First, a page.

reason and imagine countless plausible rationales for why a good God would
allow evolution - because their existence was good in their own right,
because God has a plan for all creation down to an individual blade of
grass, etc. But there's one problem with that. More below.

"One word of caution: saying "God works in mysterious ways" is an
essentially meaningless answer to all of this. All it serves to state is
that "I don't know either, but I still believe.""

Not true, and let me explain why. If I walk into a physics research lab,
chances are I'm going to have no idea what the various scientists are doing.
I may speculate, but unless they tell me, I'm not going to understand - and
even then, I am only going to understand to the extent they explain
themselves to me, and even that it's possible for me to misconstrue. I can
come up with various plausible explanations for what they're doing, of
course, just by some observation and reflection. And I can certainly, even
without their talking to me, reasonably infer that they have reasons for
what they're doing, even if I cannot personally discern them.

When it comes to God working in the world, through evolution, etc, we're in
a similar state. "God works in mysterious ways" rarely if ever means "I have
absolutely no idea and not even a possible answer for why God could do what
He did and does, but oh well." Theologians and philosophers from Aquinas to
Plantinga have all offered arguments and insights about these things, while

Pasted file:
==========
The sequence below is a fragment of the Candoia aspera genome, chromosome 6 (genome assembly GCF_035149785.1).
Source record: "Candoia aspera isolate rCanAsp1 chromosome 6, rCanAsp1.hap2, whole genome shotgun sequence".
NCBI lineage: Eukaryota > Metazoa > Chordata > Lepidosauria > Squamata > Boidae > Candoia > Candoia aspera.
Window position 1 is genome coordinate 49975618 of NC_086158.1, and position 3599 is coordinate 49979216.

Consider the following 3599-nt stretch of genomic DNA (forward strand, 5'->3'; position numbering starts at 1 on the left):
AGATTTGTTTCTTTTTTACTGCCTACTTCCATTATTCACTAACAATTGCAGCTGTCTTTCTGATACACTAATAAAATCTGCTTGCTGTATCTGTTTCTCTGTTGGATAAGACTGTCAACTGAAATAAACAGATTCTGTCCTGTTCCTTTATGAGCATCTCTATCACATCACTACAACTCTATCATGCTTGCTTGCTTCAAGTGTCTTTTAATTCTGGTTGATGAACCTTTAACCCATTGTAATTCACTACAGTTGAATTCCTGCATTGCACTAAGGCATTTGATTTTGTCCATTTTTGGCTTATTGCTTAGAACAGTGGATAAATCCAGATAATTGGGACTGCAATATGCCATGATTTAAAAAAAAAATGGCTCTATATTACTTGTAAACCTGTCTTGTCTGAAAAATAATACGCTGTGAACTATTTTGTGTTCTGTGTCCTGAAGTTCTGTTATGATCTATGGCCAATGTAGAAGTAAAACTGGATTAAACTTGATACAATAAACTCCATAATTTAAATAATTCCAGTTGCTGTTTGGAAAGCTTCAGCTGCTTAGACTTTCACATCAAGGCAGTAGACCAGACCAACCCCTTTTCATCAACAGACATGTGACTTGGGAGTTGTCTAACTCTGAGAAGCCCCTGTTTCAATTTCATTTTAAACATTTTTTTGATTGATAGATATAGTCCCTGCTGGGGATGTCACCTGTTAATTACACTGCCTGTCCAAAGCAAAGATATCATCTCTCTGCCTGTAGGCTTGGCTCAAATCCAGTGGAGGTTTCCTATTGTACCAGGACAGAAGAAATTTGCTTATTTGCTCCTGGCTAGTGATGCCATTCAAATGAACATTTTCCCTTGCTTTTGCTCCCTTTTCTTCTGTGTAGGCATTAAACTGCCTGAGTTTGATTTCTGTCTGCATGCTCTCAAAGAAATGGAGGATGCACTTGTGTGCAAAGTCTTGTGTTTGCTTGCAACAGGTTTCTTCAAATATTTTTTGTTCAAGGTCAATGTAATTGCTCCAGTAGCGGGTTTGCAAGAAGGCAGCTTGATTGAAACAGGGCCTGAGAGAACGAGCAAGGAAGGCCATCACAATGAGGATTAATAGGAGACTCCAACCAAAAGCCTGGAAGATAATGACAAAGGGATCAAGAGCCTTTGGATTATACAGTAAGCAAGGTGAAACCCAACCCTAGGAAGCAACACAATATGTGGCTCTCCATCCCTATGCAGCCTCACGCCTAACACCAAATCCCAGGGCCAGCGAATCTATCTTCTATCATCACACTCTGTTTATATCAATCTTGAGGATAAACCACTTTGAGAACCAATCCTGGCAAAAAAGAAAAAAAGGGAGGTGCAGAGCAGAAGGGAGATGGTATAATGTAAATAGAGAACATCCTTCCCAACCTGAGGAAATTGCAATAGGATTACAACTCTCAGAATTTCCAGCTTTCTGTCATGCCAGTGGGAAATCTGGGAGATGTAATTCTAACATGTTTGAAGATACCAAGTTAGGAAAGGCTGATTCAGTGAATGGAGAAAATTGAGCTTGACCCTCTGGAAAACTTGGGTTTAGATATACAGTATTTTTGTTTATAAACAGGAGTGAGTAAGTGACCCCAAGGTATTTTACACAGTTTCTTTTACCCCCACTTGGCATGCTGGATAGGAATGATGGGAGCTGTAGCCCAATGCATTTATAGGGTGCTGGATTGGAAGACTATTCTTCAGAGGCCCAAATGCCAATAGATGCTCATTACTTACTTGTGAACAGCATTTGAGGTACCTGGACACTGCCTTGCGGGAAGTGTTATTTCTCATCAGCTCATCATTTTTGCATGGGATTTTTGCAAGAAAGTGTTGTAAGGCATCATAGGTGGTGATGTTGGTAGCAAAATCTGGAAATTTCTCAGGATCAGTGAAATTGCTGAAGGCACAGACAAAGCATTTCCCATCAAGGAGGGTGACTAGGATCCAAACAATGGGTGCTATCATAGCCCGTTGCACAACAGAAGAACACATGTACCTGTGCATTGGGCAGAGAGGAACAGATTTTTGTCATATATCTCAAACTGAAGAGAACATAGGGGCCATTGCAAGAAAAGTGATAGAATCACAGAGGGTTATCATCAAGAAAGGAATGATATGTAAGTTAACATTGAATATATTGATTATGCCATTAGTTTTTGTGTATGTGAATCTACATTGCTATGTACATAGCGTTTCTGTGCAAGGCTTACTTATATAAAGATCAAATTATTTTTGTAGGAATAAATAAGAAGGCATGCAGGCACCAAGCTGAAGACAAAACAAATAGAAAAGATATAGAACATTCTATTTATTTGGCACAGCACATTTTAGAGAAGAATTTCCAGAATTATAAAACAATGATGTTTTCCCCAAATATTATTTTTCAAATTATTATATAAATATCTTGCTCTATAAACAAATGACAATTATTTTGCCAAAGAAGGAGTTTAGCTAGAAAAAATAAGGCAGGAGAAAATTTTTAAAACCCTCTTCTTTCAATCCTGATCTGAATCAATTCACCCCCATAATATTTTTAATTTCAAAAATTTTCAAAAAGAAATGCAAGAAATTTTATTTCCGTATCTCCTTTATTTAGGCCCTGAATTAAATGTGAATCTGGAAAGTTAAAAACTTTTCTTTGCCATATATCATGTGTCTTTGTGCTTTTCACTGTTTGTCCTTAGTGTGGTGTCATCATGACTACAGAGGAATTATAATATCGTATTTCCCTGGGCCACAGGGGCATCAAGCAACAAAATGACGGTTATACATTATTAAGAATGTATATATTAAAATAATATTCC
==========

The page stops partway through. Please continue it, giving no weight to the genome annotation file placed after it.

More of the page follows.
at the same time admitting that the very nature of the God they're striving
to understand - an infinite being, the ground of existence and goodness -
will never be completely understood. They can offer answers, even good
answers, but they are always going to be at least somewhat incomplete, if
not outright wrong, just due to the nature of the being discussed. If I say,
per my previous example, "Physicists work in mysterious ways", I'm not
saying I have zero insight in to what they're doing. I'm only recognizing my
limitations given the information I have.

On Wed, Sep 2, 2009 at 3:52 PM, Dave Wallace <>wrote:

> Dehler, Bernie wrote:
>> I seem to be going down the path that Howard Van Till is… it’s nice to
>> have someone in front leading the way…
>> Bernie
> Was wondering if you could explain a little about the path that you are
> going down? From your posts I have gathered that you are not happy with any
> of the historical formulations of Christianity but I'm not sure what you
> would affirm?
> Dave W
> To unsubscribe, send a message to with
> "unsubscribe asa" (no quotes) as the body of the message.

To unsubscribe, send a message to with
"unsubscribe asa" (no quotes) as the body of the message.
Received on Wed Sep 2 18:45:22 2009

This archive was generated by hypermail 2.1.8 : Wed Sep 02 2009 - 18:45:22 EDT